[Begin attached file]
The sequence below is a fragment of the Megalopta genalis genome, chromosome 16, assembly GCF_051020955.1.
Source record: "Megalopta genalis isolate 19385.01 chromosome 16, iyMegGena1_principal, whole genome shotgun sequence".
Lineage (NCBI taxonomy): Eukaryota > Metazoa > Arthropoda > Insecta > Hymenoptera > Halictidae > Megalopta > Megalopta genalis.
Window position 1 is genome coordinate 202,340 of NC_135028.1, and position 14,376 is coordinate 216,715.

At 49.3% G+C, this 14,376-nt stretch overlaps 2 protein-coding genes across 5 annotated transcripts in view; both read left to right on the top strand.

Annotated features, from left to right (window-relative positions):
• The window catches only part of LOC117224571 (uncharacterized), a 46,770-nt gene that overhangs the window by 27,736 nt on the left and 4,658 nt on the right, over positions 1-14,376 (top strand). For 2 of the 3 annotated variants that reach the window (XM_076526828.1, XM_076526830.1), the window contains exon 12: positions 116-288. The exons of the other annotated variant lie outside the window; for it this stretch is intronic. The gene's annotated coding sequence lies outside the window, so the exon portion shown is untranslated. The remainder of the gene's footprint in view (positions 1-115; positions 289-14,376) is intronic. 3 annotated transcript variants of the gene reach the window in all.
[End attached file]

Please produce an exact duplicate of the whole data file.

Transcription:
The sequence below is a fragment of the Megalopta genalis genome, chromosome 16, assembly GCF_051020955.1.
Source record: "Megalopta genalis isolate 19385.01 chromosome 16, iyMegGena1_principal, whole genome shotgun sequence".
Lineage (NCBI taxonomy): Eukaryota > Metazoa > Arthropoda > Insecta > Hymenoptera > Halictidae > Megalopta > Megalopta genalis.
Window position 1 is genome coordinate 202,340 of NC_135028.1, and position 14,376 is coordinate 216,715.

At 49.3% G+C, this 14,376-nt stretch overlaps 2 protein-coding genes across 5 annotated transcripts in view; both read left to right on the top strand.

Annotated features, from left to right (window-relative positions):
• The window catches only part of LOC117224571 (uncharacterized), a 46,770-nt gene that overhangs the window by 27,736 nt on the left and 4,658 nt on the right, over positions 1-14,376 (top strand). For 2 of the 3 annotated variants that reach the window (XM_076526828.1, XM_076526830.1), the window contains exon 12: positions 116-288. The exons of the other annotated variant lie outside the window; for it this stretch is intronic. The gene's annotated coding sequence lies outside the window, so the exon portion shown is untranslated. The remainder of the gene's footprint in view (positions 1-115; positions 289-14,376) is intronic. 3 annotated transcript variants of the gene reach the window in all.